No. 150 - John Henry

The African-American folk hero John Henry worked on a railroad construction crew in the 1870's. According to legend, Henry won a contest against a steam-powered drill but died when his heart gave out after the race. His story is immortalized in one of America's most famous folk songs. 

The Norfolk & Western Railway recognized this folk hero in 1954 when they purchased an experimental steam-turbine engine named "Jawn Henry." Built by Baldwin Locomotive Works, No. 2300 weighed 409 tons and was 161 feet long. Though it performed well, coal dust and water got into the motors and the boiler controls were unreliable. The enormous engine lost the contest against the efficient diesel and was scrapped in 1957. 

Similar to the N&W 2300, engine No. 150 is named after America's famous "steel drivin' man." A 25-ton GE unit, No. 150 was built in May of 1943 as a switch engine for the Bethlehem Steel Company. It was later sold to the Dana Corporation, then to the Toledo, Angola & Western Railway. The Laurinburg & Southern Railway acquired the little engine in July of 1989 and operated it until July of 2015 when it was transferred to the Three Rivers Rambler. Nicknamed "John Henry" the little engine pays homage to the men that built the railroads. 

John William Henry 

To construct a railroad tunnel, the folk hero John Henry hammered a drill bit into rock to make holes for explosives. According to legend, Henry won a hammering contest in the 1870's against a steam-powered drill but died when his heart gave out after the race. His story is immortalized in one of America's most famous folk songs. 

In the 2006 book, "Steel Drivin' Man: John Henry, the Untold Story of an American Legend," Scott Nelson contends that the ballad was based on a real person. The 20-year-old New Jersey-born African-American freeman, John William Henry, was a working in the headquarters of the 3rd Army Corps in 1863. Nelson speculates that Henry, like man African Americans, might have come to Virginia to work on the clean-up of the battlefields after the Civil War. Arrested, and in all likelihood unfairly tried for burglary, he was among the many convicts leased to work on the C&O Railway. 

The owner of the C&O Railway, Collins Huntington, had recently made a bet with the government of Virginia that he could build a line linking eastern Virginia to the Ohio River within six years. Huntington wagered that if he finished by 1872, the railroad would belong to him; if he failed he would give every inch of track to the state. To win the bet, Huntington had to find a way to tunnel through the Allegheny Mountain range - using manpower and/or steam-powered drills. 

Nelson believes that John Henry's famous contest took place at one of the C&O tunnels, Lewis Tunnel, in West Virginia, where newspaper stories and records indicate prisoners worked beside steam drills night and day. Records for John William Henry ended in 1873, suggesting that he had died. The evidence assembled by Nelson, though suggestive, is circumstantial. Nelson himself stresses that John Henry's heroic story is representative of the thousands of laborers who gave their lives to the railroad system.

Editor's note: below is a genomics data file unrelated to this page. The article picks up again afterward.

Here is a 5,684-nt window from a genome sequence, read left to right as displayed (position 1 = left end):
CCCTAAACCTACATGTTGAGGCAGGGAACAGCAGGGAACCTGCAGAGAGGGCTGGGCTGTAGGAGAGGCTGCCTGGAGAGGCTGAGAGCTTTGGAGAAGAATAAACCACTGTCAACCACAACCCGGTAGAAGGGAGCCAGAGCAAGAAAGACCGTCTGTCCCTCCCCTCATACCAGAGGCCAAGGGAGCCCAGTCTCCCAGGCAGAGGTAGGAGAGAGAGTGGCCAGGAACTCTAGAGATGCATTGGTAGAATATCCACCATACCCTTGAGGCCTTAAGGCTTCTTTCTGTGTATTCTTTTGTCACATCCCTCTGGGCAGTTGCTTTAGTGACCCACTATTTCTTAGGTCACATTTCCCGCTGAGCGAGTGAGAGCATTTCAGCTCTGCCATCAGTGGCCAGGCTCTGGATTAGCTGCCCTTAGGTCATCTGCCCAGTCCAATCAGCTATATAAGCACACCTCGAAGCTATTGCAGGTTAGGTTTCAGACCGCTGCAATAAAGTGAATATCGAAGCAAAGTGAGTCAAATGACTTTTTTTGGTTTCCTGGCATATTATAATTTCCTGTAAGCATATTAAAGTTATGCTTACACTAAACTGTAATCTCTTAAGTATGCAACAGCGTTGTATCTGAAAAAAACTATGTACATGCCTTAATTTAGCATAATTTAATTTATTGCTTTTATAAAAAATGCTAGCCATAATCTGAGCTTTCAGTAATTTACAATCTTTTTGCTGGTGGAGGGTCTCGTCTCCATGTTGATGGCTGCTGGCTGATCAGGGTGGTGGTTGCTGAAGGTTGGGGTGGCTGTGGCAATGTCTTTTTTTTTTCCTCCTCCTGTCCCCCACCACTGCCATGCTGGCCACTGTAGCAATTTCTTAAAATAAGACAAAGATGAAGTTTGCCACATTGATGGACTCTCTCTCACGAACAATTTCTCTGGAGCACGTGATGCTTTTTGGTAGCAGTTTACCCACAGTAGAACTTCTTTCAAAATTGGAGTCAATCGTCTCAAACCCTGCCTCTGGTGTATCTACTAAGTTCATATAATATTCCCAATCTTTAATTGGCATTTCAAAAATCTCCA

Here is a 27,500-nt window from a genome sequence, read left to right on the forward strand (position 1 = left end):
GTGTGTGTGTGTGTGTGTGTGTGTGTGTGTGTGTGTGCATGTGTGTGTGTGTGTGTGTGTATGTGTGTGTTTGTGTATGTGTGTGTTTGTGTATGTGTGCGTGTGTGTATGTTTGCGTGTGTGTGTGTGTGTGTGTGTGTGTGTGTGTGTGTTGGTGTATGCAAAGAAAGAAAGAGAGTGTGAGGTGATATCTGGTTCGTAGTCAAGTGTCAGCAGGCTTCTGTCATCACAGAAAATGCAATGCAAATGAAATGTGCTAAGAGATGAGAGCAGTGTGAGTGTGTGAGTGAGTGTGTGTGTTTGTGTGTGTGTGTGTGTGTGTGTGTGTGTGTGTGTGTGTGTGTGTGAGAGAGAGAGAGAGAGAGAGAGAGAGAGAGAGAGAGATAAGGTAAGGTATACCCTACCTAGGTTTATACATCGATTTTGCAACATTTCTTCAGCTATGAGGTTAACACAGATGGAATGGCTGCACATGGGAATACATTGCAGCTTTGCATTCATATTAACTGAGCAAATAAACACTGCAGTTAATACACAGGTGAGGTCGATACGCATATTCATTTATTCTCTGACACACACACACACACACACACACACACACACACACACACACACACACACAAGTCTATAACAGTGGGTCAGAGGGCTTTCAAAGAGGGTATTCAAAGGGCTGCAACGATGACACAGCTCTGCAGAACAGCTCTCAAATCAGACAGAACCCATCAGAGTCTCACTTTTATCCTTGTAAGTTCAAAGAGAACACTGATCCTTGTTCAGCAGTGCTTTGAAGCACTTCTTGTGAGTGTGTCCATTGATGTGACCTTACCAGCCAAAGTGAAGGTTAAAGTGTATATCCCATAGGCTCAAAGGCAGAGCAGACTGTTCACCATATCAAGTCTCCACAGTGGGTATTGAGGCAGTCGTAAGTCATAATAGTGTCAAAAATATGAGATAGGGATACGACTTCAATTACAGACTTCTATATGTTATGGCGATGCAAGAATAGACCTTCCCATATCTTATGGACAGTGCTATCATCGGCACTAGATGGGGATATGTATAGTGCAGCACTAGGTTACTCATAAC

I'd Die With A Hammer In My Hand 

Whether or not John William Henry was the namesake of the song; whether the steam drill contest took place at Lewis, Big Bend, or Coosa Mountain Tunnel, the ballad of John Henry has been sung for over 145 years. These are numerous town festivals, celebrations, and statues dedicated to his endurance and determination. In song, story, and art, John Henry endures as a great American hero. 

The Ballad of John Henry

John Henry, when he was a baby
Settin' on his mammy's knee
Picked up a hammer in his little right hand
Said, "Hammer be the death of me, me, me
Hammer be the death of me" 

Some say he's born in Texas
Some say he's born up in Maine
I just say he was a Louisiana man
Leader of a steel-driving chain gang
Leader on a steel-driving gang

Well, the Captain said to John Henry
"I'm gonna bring my steam drill around
Gonna bring my steam drill out on the job
Gonna whip that steel on down, down, down
Whup that steel on down" 

John Henry said to the Captain
"You can bring your steam drill around
You can bring your steam drill out on the job
I'll be your steam drill down, down, down
Beat your steam drill down" 

John Henry said to his Shaker
"Shaker, you had better pray
If you miss your six feet of steel
I'll be your buryin' day, day, day
I'll be your buryin' day" 

Now, the Shaker said to John Henry
"Man ain't nothing but a man
But before I'd let that steam drill beat me down
I'd die with a hammer in my hand, hand, hand
I'd die with a hammer in my hand" 

John Henry had a little woman
Her name was Polly Anne
John Henry took sick and was laid up in bed
While Polly handled steel like a man, man, man
Polly handled steel like a man

They took John Henry to the graveyard
Laid him down in the sand
Every locomotive comin' a-rolling by
Hollered, there lies a steel-drivin' man, Lord, Lord, 
There lies a steel-drivin' man